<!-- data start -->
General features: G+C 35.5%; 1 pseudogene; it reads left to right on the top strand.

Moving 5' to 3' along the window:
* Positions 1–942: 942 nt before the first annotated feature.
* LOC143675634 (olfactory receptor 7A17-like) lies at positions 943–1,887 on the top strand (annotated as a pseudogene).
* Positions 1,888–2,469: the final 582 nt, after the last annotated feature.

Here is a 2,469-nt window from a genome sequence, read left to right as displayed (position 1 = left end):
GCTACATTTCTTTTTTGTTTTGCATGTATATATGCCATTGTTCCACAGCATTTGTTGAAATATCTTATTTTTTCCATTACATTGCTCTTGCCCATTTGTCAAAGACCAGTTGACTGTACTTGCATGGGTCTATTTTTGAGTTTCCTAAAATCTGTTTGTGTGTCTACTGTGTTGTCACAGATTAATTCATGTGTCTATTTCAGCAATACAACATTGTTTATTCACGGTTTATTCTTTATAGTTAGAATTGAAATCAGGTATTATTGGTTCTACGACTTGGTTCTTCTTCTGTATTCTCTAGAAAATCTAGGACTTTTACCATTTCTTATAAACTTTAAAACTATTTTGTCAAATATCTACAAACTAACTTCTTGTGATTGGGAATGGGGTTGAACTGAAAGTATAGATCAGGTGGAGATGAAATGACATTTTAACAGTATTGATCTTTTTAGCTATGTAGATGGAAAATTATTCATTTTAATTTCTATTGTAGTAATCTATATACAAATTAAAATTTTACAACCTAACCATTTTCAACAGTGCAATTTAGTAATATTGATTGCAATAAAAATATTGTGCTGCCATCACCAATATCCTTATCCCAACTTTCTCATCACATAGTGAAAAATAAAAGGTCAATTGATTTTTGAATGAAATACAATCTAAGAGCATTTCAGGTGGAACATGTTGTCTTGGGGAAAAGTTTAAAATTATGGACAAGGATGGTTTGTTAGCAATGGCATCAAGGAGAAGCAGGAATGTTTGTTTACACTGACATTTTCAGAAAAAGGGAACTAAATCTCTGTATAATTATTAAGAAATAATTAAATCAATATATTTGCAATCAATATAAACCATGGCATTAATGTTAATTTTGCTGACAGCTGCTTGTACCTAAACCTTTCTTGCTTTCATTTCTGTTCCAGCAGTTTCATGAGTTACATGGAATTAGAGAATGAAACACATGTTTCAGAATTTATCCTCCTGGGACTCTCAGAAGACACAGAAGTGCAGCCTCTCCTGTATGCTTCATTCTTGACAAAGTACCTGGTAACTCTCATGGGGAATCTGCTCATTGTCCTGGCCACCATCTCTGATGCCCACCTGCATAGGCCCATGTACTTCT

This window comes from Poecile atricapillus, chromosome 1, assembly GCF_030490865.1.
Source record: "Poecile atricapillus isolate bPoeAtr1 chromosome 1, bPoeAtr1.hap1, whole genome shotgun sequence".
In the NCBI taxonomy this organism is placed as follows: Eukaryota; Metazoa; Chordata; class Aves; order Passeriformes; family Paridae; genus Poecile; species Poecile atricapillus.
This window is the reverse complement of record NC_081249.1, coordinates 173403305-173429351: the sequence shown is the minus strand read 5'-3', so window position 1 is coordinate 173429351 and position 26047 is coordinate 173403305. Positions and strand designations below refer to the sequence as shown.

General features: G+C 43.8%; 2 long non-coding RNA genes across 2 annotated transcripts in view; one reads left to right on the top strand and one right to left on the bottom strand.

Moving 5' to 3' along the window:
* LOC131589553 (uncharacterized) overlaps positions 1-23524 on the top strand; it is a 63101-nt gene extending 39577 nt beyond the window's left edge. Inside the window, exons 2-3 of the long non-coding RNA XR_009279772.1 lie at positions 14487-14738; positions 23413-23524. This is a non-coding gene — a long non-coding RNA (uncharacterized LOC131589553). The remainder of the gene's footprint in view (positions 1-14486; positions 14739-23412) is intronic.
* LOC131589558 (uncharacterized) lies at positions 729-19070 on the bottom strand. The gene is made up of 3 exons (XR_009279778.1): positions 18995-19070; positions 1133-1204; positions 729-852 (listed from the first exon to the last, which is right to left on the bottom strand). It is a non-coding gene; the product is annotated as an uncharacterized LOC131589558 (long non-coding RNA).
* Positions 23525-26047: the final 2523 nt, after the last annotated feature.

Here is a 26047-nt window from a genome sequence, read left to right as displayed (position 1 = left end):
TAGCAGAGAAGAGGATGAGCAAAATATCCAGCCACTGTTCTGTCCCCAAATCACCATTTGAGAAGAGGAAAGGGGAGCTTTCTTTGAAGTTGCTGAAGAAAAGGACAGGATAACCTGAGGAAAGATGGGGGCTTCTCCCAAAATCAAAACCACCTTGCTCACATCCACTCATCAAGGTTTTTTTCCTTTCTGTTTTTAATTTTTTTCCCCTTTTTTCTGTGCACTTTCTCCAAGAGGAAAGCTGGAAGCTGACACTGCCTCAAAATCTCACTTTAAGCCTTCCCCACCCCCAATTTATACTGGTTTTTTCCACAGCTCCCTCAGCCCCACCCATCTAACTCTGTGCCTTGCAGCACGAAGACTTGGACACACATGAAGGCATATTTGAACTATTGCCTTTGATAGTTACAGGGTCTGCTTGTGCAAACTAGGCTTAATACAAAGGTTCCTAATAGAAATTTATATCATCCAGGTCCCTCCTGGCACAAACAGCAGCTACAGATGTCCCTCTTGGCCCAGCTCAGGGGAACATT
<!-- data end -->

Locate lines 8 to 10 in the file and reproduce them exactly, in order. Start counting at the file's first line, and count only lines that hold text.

This window comes from Poecile atricapillus, chromosome 1, assembly GCF_030490865.1.
Source record: "Poecile atricapillus isolate bPoeAtr1 chromosome 1, bPoeAtr1.hap1, whole genome shotgun sequence".
In the NCBI taxonomy this organism is placed as follows: Eukaryota; Metazoa; Chordata; class Aves; order Passeriformes; family Paridae; genus Poecile; species Poecile atricapillus.